I know there are games and apps for that, but for now, it feels like only bad news is coming out of my smartphone. Setting it aside for half an hour or a couple of hours makes me feel better. When I get back to the table, I am in a better state of mind to tackle what’s ahead of me.
In the Nutshell and Reminder
I count myself lucky because I am a writer at heart. Not only am I up for hire as a professional freelance copywriter for companies all around the world, but I mainly write because I want to.
This pandemic has brought on the realization that when a writer like me is locked down, so is my mental capacity. I can feel my sanity slowly slipping away, going off a cliff. At times like these, I have absolutely nothing to write about.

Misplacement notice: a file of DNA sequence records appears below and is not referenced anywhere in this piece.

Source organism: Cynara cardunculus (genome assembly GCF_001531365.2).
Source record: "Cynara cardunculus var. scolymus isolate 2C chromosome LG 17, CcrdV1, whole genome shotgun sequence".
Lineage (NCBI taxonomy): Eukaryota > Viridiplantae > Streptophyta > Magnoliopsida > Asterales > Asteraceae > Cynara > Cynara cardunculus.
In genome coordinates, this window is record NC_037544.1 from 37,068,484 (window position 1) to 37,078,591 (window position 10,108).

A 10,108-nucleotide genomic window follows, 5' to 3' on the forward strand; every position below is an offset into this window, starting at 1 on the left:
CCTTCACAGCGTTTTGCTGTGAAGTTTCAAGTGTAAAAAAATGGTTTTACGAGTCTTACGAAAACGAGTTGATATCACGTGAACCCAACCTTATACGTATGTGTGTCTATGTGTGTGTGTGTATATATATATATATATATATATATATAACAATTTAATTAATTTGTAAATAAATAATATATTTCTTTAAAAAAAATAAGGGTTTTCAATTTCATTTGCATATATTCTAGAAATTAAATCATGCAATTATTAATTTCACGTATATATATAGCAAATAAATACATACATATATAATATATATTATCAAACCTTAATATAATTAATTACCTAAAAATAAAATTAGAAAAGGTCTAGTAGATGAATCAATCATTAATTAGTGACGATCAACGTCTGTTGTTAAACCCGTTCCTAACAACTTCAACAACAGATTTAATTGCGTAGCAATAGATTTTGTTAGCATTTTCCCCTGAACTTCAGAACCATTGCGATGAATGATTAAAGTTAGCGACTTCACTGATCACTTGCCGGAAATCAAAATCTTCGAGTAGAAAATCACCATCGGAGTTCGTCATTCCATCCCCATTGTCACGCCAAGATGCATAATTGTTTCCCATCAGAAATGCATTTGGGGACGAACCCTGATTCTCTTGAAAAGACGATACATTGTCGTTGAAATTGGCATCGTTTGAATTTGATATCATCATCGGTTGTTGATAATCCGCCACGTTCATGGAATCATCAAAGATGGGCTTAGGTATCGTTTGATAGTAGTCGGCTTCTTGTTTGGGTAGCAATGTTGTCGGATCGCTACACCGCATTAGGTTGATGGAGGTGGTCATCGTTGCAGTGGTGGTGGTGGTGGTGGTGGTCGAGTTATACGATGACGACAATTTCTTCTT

See that digital pile of crumpled up paper in the corner of my workspace? That’s my mental vomit.
But I am still here.
So, if you’re a writer trying to make it through this real-as-hell worldwide Covid-19 lockdown and economic crisis, here’s what we need to make it through.
- Reminder: The Covid-19 pandemic is not going to be a forever-thing
- Keep your favorite books, magazines, articles or apps handy
- Find a quiet space in your house and head, meditate
- Do something crazy alone.
- Stay connected to your loved ones and friends online
- Keep writing
- Filter but don’t procrastinate. Let it be total crap for a while and then go back for the cruel editing process
- Do something completely offline
Special Note: Featured Image by Christian Erfurt on Unsplash
Sending you lotsa love and wonderful thoughts (limited supply),